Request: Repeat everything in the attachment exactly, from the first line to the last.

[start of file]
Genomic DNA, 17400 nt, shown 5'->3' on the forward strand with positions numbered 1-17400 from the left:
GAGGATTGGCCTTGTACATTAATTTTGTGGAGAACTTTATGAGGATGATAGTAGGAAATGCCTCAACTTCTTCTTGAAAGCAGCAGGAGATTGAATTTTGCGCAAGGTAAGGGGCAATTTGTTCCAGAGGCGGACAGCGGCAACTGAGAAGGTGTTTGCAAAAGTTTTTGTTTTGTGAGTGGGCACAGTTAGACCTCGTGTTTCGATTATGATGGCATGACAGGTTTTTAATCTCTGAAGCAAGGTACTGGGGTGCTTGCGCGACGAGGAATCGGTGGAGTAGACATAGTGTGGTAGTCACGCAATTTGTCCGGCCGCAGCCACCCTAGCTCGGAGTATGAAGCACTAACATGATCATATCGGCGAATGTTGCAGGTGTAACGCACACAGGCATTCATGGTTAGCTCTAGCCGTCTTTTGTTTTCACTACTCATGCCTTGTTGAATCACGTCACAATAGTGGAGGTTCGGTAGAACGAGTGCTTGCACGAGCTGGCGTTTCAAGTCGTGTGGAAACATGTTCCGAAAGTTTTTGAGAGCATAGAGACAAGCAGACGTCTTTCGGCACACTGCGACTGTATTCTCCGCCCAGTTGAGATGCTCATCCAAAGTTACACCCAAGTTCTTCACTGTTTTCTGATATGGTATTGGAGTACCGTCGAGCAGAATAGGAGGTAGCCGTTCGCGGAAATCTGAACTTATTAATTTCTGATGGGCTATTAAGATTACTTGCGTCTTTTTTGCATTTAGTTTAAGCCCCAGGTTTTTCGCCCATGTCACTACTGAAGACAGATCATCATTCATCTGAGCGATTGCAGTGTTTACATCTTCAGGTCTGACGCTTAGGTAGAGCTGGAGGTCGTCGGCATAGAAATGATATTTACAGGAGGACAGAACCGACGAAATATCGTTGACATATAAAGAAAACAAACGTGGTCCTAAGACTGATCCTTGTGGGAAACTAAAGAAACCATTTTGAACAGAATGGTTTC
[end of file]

Genomic DNA, 17400 nt, shown 5'->3' on the forward strand with positions numbered 1-17400 from the left:
GAGGATTGGCCTTGTACATTAATTTTGTGGAGAACTTTATGAGGATGATAGTAGGAAATGCCTCAACTTCTTCTTGAAAGCAGCAGGAGATTGAATTTTGCGCAAGGTAAGGGGCAATTTGTTCCAGAGGCGGACAGCGGCAACTGAGAAGGTGTTTGCAAAAGTTTTTGTTTTGTGAGTGGGCACAGTTAGACCTCGTGTTTCGATTATGATGGCATGACAGGTTTTTAATCTCTGAAGCAAGGTACTGGGGTGCTTGCGCGACGAGGAATCGGTGGAGTAGACATAGTGTGGTAGTCACGCAATTTGTCCGGCCGCAGCCACCCTAGCTCGGAGTATGAAGCACTAACATGATCATATCGGCGAATGTTGCAGGTGTAACGCACACAGGCATTCATGGTTAGCTCTAGCCGTCTTTTGTTTTCACTACTCATGCCTTGTTGAATCACGTCACAATAGTGGAGGTTCGGTAGAACGAGTGCTTGCACGAGCTGGCGTTTCAAGTCGTGTGGAAACATGTTCCGAAAGTTTTTGAGAGCATAGAGACAAGCAGACGTCTTTCGGCACACTGCGACTGTATTCTCCGCCCAGTTGAGATGCTCATCCAAAGTTACACCCAAGTTCTTCACTGTTTTCTGATATGGTATTGGAGTACCGTCGAGCAGAATAGGAGGTAGCCGTTCGCGGAAATCTGAACTTATTAATTTCTGATGGGCTATTAAGATTACTTGCGTCTTTTTTGCATTTAGTTTAAGCCCCAGGTTTTTCGCCCATGTCACTACTGAAGACAGATCATCATTCATCTGAGCGATTGCAGTGTTTACATCTTCAGGTCTGACGCTTAGGTAGAGCTGGAGGTCGTCGGCATAGAAATGATATTTACAGGAGGACAGAACCGACGAAATATCGTTGACATATAAAGAAAACAAACGTGGTCCTAAGACTGATCCTTGTGGGAAACTAAAGAAACCATTTTGAACAGAATGGTTTC